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Travel Tip: Taxis in Myanmar (Burma)

By on April 2, 2015 in Myanmar/Burma

Taxis in Myanmar (Burma) don’t appear to be metered, seat-belts are optional, and the vehicles are in various states of repair.

You will often get approached on the street for a taxi with a ’taxi sir?’, but beware, some taxis are motorbikes.

I found taxis to be much more common in Yangon (Rangoon) than in Mandalay, and they were also considerably cheaper in Yangon (Rangoon). It should be noted that taxis from hotels tend to be more expensive than ones stopped on the street (very few would stop on the street in Mandalay, and I often had to go to tourist attractions or hotels to get a cab).

The first taxi I got in to completely freaked me out. I was at Mandalay Airport, and I got into a cab. The driver was sitting on the right, so I assumed that in Myanmar cars drove on the left. At the first roundabout, the driver went around not clockwise (as cars driven on the right would do) but anticlockwise, and then he shot up the righthand side of a dual carriageway. I was alarmed. I thought we were on the wrong side of the carriageway. Luckily there was nothing else on the road, but I thought it was only a matter of time before we had a head-on. Then I discovered that they drive on the righthand side of the road in Myanmar, with righthand drive cars. It makes no sense. As a result of the poor visibility, there is a lot of use of the horn by drivers.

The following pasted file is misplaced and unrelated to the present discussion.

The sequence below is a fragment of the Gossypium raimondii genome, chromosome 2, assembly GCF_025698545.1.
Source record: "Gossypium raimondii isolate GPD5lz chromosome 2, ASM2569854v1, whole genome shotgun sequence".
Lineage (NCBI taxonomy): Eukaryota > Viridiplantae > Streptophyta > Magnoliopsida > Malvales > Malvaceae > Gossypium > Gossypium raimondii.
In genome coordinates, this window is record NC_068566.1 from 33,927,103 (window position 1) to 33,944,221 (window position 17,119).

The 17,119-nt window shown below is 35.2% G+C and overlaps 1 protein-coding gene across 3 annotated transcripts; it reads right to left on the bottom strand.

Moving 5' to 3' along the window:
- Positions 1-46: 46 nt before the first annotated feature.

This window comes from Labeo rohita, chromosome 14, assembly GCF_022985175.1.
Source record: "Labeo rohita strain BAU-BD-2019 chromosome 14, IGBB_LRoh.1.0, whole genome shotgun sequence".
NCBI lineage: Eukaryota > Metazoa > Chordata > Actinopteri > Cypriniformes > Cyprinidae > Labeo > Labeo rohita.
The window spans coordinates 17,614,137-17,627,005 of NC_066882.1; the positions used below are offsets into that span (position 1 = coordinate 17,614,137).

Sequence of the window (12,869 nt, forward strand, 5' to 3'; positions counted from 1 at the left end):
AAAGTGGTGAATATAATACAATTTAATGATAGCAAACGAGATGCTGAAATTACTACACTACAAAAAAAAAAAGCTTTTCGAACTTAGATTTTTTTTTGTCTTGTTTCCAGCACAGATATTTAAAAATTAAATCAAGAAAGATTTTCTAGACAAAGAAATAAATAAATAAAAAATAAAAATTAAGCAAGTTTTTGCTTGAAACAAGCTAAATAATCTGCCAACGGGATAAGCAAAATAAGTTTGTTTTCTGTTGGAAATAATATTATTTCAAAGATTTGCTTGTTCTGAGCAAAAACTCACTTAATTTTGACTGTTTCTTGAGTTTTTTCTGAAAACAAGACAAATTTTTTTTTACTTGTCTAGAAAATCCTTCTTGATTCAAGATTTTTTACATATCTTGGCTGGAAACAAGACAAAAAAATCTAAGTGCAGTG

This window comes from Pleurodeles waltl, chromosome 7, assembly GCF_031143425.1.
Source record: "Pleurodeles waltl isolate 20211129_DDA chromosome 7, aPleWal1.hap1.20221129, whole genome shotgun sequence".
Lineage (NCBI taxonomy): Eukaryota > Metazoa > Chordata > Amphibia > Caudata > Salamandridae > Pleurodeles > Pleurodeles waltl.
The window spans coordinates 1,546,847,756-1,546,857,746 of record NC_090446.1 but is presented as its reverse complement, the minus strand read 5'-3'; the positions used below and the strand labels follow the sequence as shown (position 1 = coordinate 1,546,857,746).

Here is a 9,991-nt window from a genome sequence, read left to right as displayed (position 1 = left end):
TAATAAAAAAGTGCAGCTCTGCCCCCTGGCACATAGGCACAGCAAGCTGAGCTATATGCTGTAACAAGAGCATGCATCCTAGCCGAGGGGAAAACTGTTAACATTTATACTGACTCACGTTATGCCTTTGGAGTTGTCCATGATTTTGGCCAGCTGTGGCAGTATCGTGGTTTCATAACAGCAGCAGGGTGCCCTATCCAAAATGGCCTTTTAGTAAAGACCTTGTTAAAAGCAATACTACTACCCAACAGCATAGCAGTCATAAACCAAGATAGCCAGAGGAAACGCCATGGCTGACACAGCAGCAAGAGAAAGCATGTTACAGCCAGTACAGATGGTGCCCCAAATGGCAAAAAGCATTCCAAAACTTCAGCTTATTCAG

I tried to find out why everyone (taxis, car, lorries) have the steering wheel on the wrong side. There was no obvious answer. I was told though that the import of righthand drive cars has now been banned.

One final tip — negotiate the price for the trip before you get in the taxi. Often you are not paying for the trip in terms of distance but the time and drivers seem to charge for an hour even it the trip is only 10 minutes.

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Nick's continued wanderings can be followed on Twitter: @nickswanderings.
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